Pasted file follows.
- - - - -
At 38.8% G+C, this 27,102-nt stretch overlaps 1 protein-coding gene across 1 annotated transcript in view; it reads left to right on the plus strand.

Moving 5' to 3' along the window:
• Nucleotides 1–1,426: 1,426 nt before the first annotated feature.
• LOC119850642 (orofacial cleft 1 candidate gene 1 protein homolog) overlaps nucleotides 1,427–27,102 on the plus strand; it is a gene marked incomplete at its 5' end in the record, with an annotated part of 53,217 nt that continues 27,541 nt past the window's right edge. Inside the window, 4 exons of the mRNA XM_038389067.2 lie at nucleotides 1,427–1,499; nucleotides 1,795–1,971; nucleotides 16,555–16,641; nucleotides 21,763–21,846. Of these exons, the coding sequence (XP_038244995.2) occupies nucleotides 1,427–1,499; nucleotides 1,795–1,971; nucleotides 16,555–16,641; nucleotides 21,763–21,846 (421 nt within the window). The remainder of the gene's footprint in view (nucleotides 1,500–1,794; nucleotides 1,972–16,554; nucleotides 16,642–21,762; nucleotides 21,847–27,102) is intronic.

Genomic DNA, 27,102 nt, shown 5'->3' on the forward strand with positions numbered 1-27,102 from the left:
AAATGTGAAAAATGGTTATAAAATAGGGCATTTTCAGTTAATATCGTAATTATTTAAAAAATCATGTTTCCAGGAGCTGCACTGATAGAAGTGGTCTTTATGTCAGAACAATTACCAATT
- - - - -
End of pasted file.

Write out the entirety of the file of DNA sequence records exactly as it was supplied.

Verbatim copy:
At 38.8% G+C, this 27,102-nt stretch overlaps 1 protein-coding gene across 1 annotated transcript in view; it reads left to right on the plus strand.

Moving 5' to 3' along the window:
• Nucleotides 1–1,426: 1,426 nt before the first annotated feature.
• LOC119850642 (orofacial cleft 1 candidate gene 1 protein homolog) overlaps nucleotides 1,427–27,102 on the plus strand; it is a gene marked incomplete at its 5' end in the record, with an annotated part of 53,217 nt that continues 27,541 nt past the window's right edge. Inside the window, 4 exons of the mRNA XM_038389067.2 lie at nucleotides 1,427–1,499; nucleotides 1,795–1,971; nucleotides 16,555–16,641; nucleotides 21,763–21,846. Of these exons, the coding sequence (XP_038244995.2) occupies nucleotides 1,427–1,499; nucleotides 1,795–1,971; nucleotides 16,555–16,641; nucleotides 21,763–21,846 (421 nt within the window). The remainder of the gene's footprint in view (nucleotides 1,500–1,794; nucleotides 1,972–16,554; nucleotides 16,642–21,762; nucleotides 21,847–27,102) is intronic.

Genomic DNA, 27,102 nt, shown 5'->3' on the forward strand with positions numbered 1-27,102 from the left:
AAATGTGAAAAATGGTTATAAAATAGGGCATTTTCAGTTAATATCGTAATTATTTAAAAAATCATGTTTCCAGGAGCTGCACTGATAGAAGTGGTCTTTATGTCAGAACAATTACCAATT